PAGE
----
With the dizzying array of inputs, outputs, surround-sound certifications and endless gradations in sound quality available in home A/V receivers, it takes an expert to sort out exactly what you need and don’t need for and given setup. You could, of course, wrestle with every option, price out dozens of different receivers, and compare cost versus quality for every single one, but if your goal is to cover all the bases, future-proof your system, and bring the cops to your house with house-rattling output, sometimes it might make sense to just go all-out.
If you end up taking that path, Pioneer’s new SC-07 and SC-05 receivers, codenamed “Susano” during development, probably belong on the short list of receivers worth investigating. Both bring buckets of options, high-def sound, and next-gen media compatibility to the table, but without prices that rival those on economy cars.
At the core of the SC-series’ capabilities as an audio receiver lies the Direct Energy HD Amplifier, a high-end Class D digital amplifier built with technology borrowed from Bang & Olufsen’s ICEpower division. Pioneer claims the amp is so efficient that it wastes virtually no power, but retains the sound fidelity offered by less efficient amps. Notably, it’s also the same style amp found in Pioneer’s flagship SC-09TX.
Pioneer Elite SC-09TX
As for that alphabet soup of surround standards, the Susano receivers support all of the latest, including DTS-HD Master Audio, DTS-HD High Resolution, Dolby TrueHD and Dolby Digital Plus. Since the decoding process for each one is completely lossless, no sound data is lost while dicing up a signal into many different channels.
Like many other high-end receivers, the new SC models also support room tuning to tailor their output to the exact speaker setup and room configuration you find yourself with. The issue of “phase lag” or group delay, a problem that crops up when different frequencies seem to reach the ears at different times, has also been dealt with via Pioneer’s Full Band Phase Control, which allows owners to compensate for it at the source.
Outside the receivers’ features for improving quality, they’ve also been endowed with extra features for flexibility. The biggest is Pioneer’s Home Media Gallery, a technology the company has been building into its newest A/V components (including Kuro plasmas) to pull digital content off of PCs and into the living room. After connecting the receiver to a compatible PC, it can push video or photos to a connected TV, and blast digital tunes on connected speakers, using a standard network connection. And if an iPod is more your style, the receivers also have Advanced Digital iPod USB connections for purely digital audio transfer, and Pioneer’s Sound Retriever DSP technology to step up the playback quality of compressed music, like MP3s.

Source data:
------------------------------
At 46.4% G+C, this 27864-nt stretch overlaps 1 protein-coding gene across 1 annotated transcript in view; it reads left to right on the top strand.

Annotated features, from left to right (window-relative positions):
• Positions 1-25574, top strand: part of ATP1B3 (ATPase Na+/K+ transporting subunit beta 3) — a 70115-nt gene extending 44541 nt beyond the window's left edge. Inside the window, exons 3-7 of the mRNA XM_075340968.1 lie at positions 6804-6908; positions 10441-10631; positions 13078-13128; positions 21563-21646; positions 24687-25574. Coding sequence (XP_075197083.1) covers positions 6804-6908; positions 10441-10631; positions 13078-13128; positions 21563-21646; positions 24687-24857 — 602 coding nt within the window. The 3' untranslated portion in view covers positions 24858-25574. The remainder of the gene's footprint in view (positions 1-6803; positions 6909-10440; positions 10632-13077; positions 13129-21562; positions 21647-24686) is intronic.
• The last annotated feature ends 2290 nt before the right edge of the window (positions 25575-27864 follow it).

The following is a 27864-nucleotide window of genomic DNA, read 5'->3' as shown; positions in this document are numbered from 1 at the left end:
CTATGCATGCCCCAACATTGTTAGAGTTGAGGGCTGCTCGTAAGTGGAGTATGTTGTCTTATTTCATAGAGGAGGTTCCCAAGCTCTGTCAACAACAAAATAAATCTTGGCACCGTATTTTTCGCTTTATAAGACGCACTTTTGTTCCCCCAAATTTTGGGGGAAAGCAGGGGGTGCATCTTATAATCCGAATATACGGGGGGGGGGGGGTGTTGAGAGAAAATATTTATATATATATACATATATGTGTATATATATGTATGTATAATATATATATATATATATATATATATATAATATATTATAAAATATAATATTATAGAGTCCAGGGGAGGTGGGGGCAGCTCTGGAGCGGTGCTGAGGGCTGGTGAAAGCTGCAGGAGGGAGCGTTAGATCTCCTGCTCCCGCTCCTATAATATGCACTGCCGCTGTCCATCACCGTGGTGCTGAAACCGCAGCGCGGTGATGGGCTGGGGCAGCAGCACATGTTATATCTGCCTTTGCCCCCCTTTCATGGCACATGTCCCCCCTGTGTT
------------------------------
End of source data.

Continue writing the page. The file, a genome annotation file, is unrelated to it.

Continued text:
As a video receiver, the SC receivers are fully HDMI 1.3a compliant, and handle 12-bit color for improved color accuracy. The SC-07 even includes dual HDMI outputs for controlling TVs in two zones. Both receivers also include Faroudja scaler chips to bring all sources, including analog ones, up to 1080p resolution for output to high-def displays.
When the SC-05 and SC-07 become available in August, they will retail for $1,800 and $2,200, respectively. That places both in the upper pricing echelon of home A/V receivers, but not quite to the same outrageous level of Pioneer’s SC-09TX, which retails for $7,000. If your goal really is a system that can do it all, one of Pioneer’s new SC-series receivers are healthily equipped to handle the job. More information can be found at Pioneer’s Web site.